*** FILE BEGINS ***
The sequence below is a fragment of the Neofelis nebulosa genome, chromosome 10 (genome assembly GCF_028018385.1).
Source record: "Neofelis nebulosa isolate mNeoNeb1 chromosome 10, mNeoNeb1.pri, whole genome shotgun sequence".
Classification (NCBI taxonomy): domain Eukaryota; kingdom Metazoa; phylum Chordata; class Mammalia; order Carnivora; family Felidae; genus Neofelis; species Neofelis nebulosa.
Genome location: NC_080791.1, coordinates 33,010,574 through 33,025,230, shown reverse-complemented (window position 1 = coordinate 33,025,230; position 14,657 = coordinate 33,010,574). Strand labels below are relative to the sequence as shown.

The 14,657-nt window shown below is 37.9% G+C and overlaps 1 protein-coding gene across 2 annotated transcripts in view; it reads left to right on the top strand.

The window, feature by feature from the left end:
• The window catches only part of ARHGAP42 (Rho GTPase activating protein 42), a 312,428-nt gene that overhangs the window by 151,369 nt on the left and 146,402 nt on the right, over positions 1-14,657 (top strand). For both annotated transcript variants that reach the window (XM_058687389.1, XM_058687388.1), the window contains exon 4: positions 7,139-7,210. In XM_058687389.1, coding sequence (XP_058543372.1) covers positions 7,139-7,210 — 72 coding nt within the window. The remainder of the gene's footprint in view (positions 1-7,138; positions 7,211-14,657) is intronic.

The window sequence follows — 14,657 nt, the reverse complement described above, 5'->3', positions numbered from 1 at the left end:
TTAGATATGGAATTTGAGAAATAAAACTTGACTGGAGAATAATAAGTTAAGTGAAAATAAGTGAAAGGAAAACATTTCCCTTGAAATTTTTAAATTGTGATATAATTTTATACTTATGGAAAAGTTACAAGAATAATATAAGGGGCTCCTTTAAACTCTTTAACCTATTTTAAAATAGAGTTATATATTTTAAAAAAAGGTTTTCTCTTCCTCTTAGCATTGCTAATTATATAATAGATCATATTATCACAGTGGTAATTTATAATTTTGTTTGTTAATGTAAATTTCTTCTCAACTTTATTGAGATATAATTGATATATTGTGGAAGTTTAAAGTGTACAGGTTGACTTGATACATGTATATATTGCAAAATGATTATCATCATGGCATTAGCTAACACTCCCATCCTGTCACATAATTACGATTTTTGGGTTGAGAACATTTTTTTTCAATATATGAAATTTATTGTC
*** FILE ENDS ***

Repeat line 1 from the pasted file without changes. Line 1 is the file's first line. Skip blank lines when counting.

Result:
The sequence below is a fragment of the Neofelis nebulosa genome, chromosome 10 (genome assembly GCF_028018385.1).